Continuing my last post: there’s a magic thing about doubling time, which in the tale of the emperor and his chess board is represented by hopping from square to square. Which is that it’s really easy to calculate how much time it takes for something to double, if you know its growth percentage per year.
Logarithms aside, the rule of thumb is this: divide 70 by percentage of growth per year to know how many years it takes for a given quantity to double.
For example: if something grows one percent per year, its doubling time measured in years is 70 divided by one, which is 70 years. In 140 years, it will be four times as much. In 210 years, eight times as much. And so on. Other example: if something grows two percent per year, its doubling time is 70 divided by two, so 35 years. In 70 years the amount is a fourfold of the initial value. In 105 years its eight times as large. In 140 years: 16 times. In 205 years: 32 as much.
You may have become bored by this second example, but think again! A seemingly slight difference between one and two percent growth per year means a huge difference in numbers after just about 205 years!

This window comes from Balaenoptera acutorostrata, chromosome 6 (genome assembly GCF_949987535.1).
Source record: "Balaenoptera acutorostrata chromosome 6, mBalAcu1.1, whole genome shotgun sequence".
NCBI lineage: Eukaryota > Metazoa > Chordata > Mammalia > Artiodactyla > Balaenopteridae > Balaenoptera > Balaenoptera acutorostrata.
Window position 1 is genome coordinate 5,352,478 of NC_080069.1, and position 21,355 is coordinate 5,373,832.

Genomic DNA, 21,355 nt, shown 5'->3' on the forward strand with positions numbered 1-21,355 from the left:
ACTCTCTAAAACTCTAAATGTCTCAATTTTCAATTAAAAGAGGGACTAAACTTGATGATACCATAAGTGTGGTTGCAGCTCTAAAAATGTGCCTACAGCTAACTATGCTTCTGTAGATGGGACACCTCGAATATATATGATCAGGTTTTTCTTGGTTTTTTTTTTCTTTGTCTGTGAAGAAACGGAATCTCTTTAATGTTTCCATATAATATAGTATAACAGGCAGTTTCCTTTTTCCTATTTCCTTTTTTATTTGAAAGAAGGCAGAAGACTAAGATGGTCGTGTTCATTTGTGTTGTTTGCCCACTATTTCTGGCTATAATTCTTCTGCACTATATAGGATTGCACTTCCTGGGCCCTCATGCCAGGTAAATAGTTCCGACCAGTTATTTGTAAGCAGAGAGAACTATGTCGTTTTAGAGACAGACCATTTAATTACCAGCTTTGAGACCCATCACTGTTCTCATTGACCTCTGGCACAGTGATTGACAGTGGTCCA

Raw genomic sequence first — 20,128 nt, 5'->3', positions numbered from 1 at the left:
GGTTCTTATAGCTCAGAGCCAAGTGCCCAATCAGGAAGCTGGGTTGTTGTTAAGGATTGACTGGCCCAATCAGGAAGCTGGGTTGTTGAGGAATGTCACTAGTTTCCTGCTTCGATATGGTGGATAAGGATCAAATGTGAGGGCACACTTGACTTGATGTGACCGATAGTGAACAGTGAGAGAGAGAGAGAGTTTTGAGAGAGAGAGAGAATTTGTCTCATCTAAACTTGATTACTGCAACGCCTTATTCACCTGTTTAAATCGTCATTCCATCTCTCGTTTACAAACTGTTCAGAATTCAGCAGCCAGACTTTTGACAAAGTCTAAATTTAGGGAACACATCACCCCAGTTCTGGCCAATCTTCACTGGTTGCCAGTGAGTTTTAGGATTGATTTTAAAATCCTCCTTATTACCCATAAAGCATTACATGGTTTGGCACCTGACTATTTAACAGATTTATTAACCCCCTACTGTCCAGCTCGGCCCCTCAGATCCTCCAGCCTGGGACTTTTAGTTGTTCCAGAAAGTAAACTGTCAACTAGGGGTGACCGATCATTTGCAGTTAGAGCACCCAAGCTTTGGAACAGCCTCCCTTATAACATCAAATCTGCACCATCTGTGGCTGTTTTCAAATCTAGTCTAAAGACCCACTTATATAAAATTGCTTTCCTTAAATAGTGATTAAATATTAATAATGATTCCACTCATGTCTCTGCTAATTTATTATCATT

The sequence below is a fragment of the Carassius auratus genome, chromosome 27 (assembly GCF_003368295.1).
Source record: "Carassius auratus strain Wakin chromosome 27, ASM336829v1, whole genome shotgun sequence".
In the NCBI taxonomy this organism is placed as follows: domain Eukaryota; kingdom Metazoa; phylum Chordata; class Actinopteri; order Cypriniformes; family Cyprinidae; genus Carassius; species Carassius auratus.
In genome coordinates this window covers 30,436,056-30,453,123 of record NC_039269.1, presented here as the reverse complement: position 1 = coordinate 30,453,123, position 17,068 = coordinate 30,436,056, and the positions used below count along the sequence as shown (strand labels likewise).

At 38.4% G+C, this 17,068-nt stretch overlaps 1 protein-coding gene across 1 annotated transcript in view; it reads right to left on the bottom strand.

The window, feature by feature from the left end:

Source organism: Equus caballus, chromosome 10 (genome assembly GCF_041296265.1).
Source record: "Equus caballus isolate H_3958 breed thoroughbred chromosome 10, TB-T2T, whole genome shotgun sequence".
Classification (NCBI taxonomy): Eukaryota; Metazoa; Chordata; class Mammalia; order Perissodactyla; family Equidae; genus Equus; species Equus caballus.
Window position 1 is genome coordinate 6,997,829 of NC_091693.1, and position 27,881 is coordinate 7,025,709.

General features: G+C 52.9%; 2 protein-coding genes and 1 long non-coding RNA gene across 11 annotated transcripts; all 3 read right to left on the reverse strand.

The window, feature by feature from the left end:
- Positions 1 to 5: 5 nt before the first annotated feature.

This pattern is not complex. It is really, really simple. But it has some very ´complex´ consequences if you consider population, energy, food, and environmental effects.
The primary reason for these complex consequences is that growth of population, and of energy and food consumption, and of the environmental effects of all of these, take place on and in a world – our earth – that’s limited. That, in my opinion, is the fundamental flaw of all growth ´philosophies´ which have dominated corporate and governmental thinking for so long. Growth as preached is not sustainable, and to understand that you don´t need a degree, just elementary school math.
Next time I´ll discuss Martenson´s views about our money system, and how it ties in to growth. Well, I’ll make a start.
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